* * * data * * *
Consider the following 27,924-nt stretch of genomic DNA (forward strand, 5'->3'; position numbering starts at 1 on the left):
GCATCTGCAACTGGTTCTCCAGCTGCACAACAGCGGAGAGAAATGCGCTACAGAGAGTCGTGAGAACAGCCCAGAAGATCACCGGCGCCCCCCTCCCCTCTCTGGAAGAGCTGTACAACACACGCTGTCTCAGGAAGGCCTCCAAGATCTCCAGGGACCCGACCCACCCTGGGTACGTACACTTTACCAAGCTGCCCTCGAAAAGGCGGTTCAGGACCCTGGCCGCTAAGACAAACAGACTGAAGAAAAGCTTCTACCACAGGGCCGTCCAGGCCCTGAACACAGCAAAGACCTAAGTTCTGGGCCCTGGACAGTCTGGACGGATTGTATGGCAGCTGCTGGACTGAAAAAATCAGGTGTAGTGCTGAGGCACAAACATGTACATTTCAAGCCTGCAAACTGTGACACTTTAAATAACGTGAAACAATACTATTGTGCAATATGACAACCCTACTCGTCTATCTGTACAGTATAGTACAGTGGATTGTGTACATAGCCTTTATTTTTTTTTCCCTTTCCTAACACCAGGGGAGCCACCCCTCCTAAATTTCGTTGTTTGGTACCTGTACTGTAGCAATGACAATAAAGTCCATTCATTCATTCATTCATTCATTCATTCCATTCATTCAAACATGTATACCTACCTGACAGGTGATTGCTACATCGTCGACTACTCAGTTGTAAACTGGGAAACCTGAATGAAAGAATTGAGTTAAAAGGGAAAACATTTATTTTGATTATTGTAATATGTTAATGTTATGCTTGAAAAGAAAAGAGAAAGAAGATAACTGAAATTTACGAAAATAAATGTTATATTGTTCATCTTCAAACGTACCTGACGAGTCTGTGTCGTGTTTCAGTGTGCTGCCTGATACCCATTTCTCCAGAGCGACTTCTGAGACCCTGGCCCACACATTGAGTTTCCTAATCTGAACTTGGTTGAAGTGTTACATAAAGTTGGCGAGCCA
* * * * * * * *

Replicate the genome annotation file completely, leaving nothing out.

Consider the following 27,924-nt stretch of genomic DNA (forward strand, 5'->3'; position numbering starts at 1 on the left):
GCATCTGCAACTGGTTCTCCAGCTGCACAACAGCGGAGAGAAATGCGCTACAGAGAGTCGTGAGAACAGCCCAGAAGATCACCGGCGCCCCCCTCCCCTCTCTGGAAGAGCTGTACAACACACGCTGTCTCAGGAAGGCCTCCAAGATCTCCAGGGACCCGACCCACCCTGGGTACGTACACTTTACCAAGCTGCCCTCGAAAAGGCGGTTCAGGACCCTGGCCGCTAAGACAAACAGACTGAAGAAAAGCTTCTACCACAGGGCCGTCCAGGCCCTGAACACAGCAAAGACCTAAGTTCTGGGCCCTGGACAGTCTGGACGGATTGTATGGCAGCTGCTGGACTGAAAAAATCAGGTGTAGTGCTGAGGCACAAACATGTACATTTCAAGCCTGCAAACTGTGACACTTTAAATAACGTGAAACAATACTATTGTGCAATATGACAACCCTACTCGTCTATCTGTACAGTATAGTACAGTGGATTGTGTACATAGCCTTTATTTTTTTTTCCCTTTCCTAACACCAGGGGAGCCACCCCTCCTAAATTTCGTTGTTTGGTACCTGTACTGTAGCAATGACAATAAAGTCCATTCATTCATTCATTCATTCATTCATTCCATTCATTCAAACATGTATACCTACCTGACAGGTGATTGCTACATCGTCGACTACTCAGTTGTAAACTGGGAAACCTGAATGAAAGAATTGAGTTAAAAGGGAAAACATTTATTTTGATTATTGTAATATGTTAATGTTATGCTTGAAAAGAAAAGAGAAAGAAGATAACTGAAATTTACGAAAATAAATGTTATATTGTTCATCTTCAAACGTACCTGACGAGTCTGTGTCGTGTTTCAGTGTGCTGCCTGATACCCATTTCTCCAGAGCGACTTCTGAGACCCTGGCCCACACATTGAGTTTCCTAATCTGAACTTGGTTGAAGTGTTACATAAAGTTGGCGAGCCA